DoD Identifies Guantanamo Detainee Suicides
By Sgt. Sara Wood, USA
American Forces Press Service
WASHINGTON, Jun. 12, 2006 The Defense Department released the names of the three detainees yesterday who committed suicide June 10 at U.S. Naval Station Guantanamo Bay, Cuba.
The detainees, who were found unresponsive in their cells just after midnight June 10, included a Yemeni with ties to al Qaeda, a Saudi who had been recommended for transfer to another country, and another Saudi who participated in a prison uprising in Afghanistan, military officials reported.
The three appear to have hanged themselves with nooses made of bed sheets and clothing, Navy Rear Adm. Harry B. Harris, Joint Task Force Guantanamo commander, said at a June 10 news conference. Harris said he believes the suicides were an act of "asymmetric warfare" meant to advance al Qaeda's cause in the war on terror.
Ali Abdullah Ahmed, the Yemeni, was a mid- to high-level al Qaeda operative with links to principal al Qaeda facilitators and senior membership, according to information released by DoD. Throughout his time at Guantanamo Bay, Ahmed was noncompliant and hostile to the guard force, and he was a long-term hunger striker from late 2005 to May 2006. Ahmed had been formally recommended for continued detention in Guantanamo Bay.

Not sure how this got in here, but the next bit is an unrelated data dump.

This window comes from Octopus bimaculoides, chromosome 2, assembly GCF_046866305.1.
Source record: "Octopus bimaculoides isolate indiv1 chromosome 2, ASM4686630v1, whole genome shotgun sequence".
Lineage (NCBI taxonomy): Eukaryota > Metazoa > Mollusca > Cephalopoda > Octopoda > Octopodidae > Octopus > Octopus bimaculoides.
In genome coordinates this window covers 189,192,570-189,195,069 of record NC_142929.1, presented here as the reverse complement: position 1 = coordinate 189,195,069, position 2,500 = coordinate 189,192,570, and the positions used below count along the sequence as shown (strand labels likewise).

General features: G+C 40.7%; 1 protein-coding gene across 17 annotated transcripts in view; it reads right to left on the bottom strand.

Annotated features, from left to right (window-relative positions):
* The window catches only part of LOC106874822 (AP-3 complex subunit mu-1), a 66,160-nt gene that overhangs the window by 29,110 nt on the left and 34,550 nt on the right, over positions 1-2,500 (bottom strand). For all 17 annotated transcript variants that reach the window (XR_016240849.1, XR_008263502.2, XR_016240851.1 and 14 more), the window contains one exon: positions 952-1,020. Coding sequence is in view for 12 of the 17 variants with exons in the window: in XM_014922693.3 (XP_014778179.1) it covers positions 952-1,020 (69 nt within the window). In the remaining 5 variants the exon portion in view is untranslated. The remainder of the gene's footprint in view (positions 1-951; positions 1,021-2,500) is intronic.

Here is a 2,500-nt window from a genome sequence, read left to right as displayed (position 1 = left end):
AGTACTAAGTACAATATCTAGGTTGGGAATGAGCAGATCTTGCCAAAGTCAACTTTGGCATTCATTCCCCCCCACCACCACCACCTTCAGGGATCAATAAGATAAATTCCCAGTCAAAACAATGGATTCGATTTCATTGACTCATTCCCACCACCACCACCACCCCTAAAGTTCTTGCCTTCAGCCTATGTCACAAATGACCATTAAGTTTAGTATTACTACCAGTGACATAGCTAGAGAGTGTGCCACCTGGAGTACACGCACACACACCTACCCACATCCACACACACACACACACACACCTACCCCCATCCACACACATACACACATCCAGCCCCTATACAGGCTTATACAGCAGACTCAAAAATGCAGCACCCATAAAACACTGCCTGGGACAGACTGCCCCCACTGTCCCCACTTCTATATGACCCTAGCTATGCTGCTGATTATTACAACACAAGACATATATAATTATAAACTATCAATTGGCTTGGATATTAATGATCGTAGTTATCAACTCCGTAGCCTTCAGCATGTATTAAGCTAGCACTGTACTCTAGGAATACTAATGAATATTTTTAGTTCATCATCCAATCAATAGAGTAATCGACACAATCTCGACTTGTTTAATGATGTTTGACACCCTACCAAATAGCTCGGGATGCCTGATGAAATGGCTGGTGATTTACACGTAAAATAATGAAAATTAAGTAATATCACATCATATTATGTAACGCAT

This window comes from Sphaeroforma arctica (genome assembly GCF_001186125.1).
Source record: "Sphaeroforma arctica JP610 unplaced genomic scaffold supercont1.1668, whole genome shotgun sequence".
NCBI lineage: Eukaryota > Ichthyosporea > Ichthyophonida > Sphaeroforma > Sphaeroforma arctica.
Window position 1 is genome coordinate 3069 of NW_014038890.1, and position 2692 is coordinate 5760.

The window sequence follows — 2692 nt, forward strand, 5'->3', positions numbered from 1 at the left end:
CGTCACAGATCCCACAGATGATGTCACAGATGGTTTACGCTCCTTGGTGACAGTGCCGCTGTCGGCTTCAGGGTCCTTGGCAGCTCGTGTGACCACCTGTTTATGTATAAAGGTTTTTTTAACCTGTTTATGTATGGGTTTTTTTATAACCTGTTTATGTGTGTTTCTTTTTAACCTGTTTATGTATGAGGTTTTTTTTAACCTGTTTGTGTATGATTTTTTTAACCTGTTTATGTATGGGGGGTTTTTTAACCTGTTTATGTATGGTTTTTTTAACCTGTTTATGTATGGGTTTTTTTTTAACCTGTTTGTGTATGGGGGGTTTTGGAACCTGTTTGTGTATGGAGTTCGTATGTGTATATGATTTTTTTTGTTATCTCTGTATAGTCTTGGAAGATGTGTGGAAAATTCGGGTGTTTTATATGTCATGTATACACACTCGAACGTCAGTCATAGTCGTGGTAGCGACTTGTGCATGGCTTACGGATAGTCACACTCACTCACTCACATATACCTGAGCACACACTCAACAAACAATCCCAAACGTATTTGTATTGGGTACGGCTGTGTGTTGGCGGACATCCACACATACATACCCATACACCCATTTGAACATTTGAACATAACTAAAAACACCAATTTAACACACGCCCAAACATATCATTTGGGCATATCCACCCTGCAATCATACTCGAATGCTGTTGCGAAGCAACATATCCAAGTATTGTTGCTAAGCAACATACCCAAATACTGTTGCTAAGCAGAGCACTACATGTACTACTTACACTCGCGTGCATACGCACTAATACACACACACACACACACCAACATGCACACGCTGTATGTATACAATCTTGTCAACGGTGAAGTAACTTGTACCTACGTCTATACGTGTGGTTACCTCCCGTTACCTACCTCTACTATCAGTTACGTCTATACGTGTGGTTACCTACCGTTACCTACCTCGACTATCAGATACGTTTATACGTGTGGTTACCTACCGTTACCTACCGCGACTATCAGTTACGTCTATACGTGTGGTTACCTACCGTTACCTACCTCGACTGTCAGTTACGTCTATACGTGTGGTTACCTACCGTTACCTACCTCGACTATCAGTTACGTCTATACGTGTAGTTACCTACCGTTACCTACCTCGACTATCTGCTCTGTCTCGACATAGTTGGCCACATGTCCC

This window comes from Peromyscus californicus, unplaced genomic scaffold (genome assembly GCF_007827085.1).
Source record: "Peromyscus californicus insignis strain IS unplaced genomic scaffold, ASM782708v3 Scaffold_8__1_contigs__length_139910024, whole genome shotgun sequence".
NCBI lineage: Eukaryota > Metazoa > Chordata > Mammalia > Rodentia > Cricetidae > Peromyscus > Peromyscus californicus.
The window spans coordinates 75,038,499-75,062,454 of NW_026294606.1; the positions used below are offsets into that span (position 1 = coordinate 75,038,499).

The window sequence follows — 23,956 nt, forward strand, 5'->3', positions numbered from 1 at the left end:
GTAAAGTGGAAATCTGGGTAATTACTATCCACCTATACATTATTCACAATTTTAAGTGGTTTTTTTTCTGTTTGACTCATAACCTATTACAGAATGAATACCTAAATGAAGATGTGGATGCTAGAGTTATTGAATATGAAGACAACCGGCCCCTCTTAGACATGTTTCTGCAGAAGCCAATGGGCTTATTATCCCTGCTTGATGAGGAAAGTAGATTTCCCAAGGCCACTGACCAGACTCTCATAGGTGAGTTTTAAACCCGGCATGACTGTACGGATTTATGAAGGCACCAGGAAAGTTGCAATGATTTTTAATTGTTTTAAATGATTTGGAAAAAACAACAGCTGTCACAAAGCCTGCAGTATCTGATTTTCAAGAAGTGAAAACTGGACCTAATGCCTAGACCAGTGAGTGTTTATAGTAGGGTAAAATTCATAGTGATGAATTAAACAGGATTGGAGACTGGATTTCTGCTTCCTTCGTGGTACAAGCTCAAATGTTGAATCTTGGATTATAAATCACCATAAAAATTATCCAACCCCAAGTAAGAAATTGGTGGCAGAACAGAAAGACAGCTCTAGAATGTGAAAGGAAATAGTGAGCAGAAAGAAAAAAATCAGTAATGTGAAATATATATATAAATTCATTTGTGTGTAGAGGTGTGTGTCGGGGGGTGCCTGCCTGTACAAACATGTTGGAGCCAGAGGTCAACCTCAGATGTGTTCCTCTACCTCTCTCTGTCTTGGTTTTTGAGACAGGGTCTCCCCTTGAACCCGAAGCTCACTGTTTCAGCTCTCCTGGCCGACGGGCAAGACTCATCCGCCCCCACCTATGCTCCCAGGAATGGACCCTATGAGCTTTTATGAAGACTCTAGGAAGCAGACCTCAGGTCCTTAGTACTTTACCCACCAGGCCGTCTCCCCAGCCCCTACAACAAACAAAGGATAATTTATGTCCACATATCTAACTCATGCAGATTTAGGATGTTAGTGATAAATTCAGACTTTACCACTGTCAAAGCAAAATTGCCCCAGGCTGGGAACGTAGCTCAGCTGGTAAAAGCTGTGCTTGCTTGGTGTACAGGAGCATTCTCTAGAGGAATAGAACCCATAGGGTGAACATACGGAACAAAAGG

Mani Shaman Turki al-Habardi al-Utaybi, a Saudi, was a member of Jama'at Tabligh, a militant recruitment group for al Qaeda and other jihadist terrorist groups, according to the DoD release. Jama'at Tabligh has been used by al Qaeda to cover travel throughout the world and has been banned in Saudi Arabia since the 1980s. Utaybi had been recommended for transfer to another country for continued detention in that country.
Yassar Talal al-Zahrani, a Saudi, was an actual front line fighter for the Taliban who had traveled to Afghanistan to take up arms against anti-Taliban forces, according to the release. Zahrani facilitated weapons purchases for Taliban offensives against U.S. and coalition forces. He was captured by Afghan forces and participated in an Afghan prison uprising in Mazar-e-Sharif, Afghanistan, that resulted in the November 2001 death of CIA officer Johnny Michael Spann.